Review: Sennheiser delivers a well-featured set of cans backed up by great sound. They're pricey, but the 333D G4ME1s are good.
There seems to be a wave of seriously featured gaming headsets coming out at the moment. Razer and ThermalTake have both taken aim at the market, but with mixed success. Creative’s delivered some good work, but, again, not quite perfect. So now we have Sennheiser, always well-renowned for its higher-end gear, making a play for the hearts and ears of gamers.
Is the company on target? Pretty much.
If you’d asked us before we’d seen the 333Ds if we thought it were possible to fit more features into a gaming headset, we’d have said no – and been proved wrong. The 333D features an in-line USB sound device to deliver Dolby 7.1 sound in 3D, but there’s a lot more to these cans than that. The swing-down mic features an auto-mute when the mic is levered up and out of the way, and a flexible boom so that you can get it sitting just right no matter how funny shaped your noggin is. The opposite, right-hand enclosure houses a revolving volume control, much like old-fashioned iPods, which means it’s easy to find the controls when you want to drop the sound out or blast it up; controls in line with the headset lead are handy, but can take a bit of hunting to find during an intense firefight. And that cable is super-long, too, as the 333D comes with an extra 1.3m extension, making for a total cable length of three-and-a-half meters with all cables – including the Dolby dongle thingy – attached.
Yes, that means not only can we make it all the way to our bathroom from our gaming rig at home, but even close to downstairs and into the kitchen – great for keeping the talk going during long MMO raids and late night sandwich missions! The Dolby widget itself features a neat little cable-lock to stop the 3.5mm jacks from slipping out during your peregrinations, too. This is a very well thought out package in terms how gamers are likely to use it.
But, possibly our favourite feature is that the entire right-hand enclosure can swivel forward or back off of your ear, allowing for superior communications at a LAN or amongst housemates – a very nice touch. It also means you get to look like a pro-DJ – if you’re into that kind of thing... Sennheiser picked this up by paying attention to the way many gamers keep one can off their ear for this very reason, so actually built it in. Clever.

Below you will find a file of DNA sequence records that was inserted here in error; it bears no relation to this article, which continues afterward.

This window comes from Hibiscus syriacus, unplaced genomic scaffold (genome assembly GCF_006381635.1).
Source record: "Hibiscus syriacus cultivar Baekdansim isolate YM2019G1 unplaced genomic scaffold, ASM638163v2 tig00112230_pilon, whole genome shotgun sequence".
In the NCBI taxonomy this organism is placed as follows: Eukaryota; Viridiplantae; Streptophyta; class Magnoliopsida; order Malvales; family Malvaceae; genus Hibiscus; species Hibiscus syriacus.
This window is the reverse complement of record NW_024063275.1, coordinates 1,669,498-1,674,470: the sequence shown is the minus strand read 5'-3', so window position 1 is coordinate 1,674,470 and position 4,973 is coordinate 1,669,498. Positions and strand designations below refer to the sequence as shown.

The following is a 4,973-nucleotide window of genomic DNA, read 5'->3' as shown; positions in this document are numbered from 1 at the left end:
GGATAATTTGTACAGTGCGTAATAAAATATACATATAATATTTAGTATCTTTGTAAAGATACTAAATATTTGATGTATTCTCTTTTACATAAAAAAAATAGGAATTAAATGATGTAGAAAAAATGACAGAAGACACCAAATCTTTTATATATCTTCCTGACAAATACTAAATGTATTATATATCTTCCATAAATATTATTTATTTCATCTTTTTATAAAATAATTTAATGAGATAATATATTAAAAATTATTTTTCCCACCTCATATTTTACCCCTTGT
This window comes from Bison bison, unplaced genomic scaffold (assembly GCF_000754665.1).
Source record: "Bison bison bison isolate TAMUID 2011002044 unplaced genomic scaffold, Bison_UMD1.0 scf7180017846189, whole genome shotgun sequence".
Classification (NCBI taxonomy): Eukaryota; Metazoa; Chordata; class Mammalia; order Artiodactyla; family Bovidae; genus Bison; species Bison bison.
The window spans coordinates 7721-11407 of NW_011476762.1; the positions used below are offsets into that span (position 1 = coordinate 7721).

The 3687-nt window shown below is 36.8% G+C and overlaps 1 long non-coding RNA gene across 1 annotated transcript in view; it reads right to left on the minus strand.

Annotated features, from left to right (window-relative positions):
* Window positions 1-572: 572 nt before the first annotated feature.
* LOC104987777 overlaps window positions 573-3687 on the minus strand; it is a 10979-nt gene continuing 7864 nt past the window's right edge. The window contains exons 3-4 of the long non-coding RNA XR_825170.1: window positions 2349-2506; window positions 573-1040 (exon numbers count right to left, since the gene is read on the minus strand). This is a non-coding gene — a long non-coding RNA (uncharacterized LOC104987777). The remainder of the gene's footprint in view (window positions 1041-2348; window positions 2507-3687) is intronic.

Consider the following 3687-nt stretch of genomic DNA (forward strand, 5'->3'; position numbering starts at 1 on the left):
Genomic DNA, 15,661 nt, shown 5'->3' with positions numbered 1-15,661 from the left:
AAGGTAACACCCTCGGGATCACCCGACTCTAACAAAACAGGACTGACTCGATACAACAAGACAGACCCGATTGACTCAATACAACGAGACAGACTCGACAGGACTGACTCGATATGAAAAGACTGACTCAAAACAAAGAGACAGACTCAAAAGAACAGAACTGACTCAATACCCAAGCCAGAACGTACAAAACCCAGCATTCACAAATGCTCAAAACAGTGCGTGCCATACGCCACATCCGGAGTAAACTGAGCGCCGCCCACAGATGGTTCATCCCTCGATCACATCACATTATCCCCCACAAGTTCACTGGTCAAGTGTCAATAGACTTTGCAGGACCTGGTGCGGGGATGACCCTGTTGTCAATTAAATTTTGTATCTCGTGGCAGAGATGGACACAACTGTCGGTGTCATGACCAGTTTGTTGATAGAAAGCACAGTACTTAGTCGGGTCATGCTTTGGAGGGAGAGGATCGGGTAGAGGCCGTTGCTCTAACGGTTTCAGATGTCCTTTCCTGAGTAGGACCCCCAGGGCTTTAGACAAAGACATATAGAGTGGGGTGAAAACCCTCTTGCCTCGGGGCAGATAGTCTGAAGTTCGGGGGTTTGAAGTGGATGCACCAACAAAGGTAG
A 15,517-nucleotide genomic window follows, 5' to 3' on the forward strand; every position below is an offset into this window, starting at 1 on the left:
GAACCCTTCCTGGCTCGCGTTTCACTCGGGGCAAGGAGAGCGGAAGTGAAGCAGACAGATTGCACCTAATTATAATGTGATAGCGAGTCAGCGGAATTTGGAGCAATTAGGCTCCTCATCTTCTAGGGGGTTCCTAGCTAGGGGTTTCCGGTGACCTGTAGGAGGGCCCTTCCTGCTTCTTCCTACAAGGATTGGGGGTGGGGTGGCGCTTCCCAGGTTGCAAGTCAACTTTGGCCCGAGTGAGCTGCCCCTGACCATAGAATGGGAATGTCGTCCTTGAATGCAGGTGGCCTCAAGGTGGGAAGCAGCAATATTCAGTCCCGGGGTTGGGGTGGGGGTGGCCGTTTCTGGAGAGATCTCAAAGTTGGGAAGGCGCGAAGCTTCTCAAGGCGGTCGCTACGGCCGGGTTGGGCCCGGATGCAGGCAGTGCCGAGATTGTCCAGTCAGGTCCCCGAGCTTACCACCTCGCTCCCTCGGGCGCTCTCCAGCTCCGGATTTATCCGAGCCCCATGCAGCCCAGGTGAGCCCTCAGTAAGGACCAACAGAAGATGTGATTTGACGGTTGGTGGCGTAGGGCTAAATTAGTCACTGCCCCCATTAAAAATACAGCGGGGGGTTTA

Sound is the key, though, and thankfully the 333Ds deliver, despite the rather small enclosures. Music is crisp and clear across all ranges, while gaming delivers sharp dialogue, punchy bass and good, crackling gunfire. Movies, which so often combine all of the above, are just as good. The Dolby 7.1 switch doesn’t seem to bring much to the table, however, but we’re still of the opinion that surround sound headsets in general are a touch... over-rated. It makes explosions sound pretty full, but everything else just sounds like it’s in a big open room. If you happen to actually be in a big open room in a game, the effect is magnified to awkward levels. Despite being very comfy to wear, and almost impossible to shake off, the 333Ds are quite hot, and caused us to sweat up a minor storm.
And now is where we get to the real sticking point – price. At just shy of $300 retail (few units have made it into the retail channel yet; the price may drop on the street), these are very expensive. With the exception of the 7.1 functionality, you do get what you pay for however, as these deliver great sound across the board and excellent build quality, along with some features that any gamer might desire. But is that much cool stuff and good sound worth the dosh?
If you must have the best (and if so, Lord bless you, young gamer!), then we’d say that the 333Ds are your best bet. However, if sound’s not your prime motivator in gaming, or if you’re unlikely to be listening to music and movies as well as fragging, save some money and look elsewhere.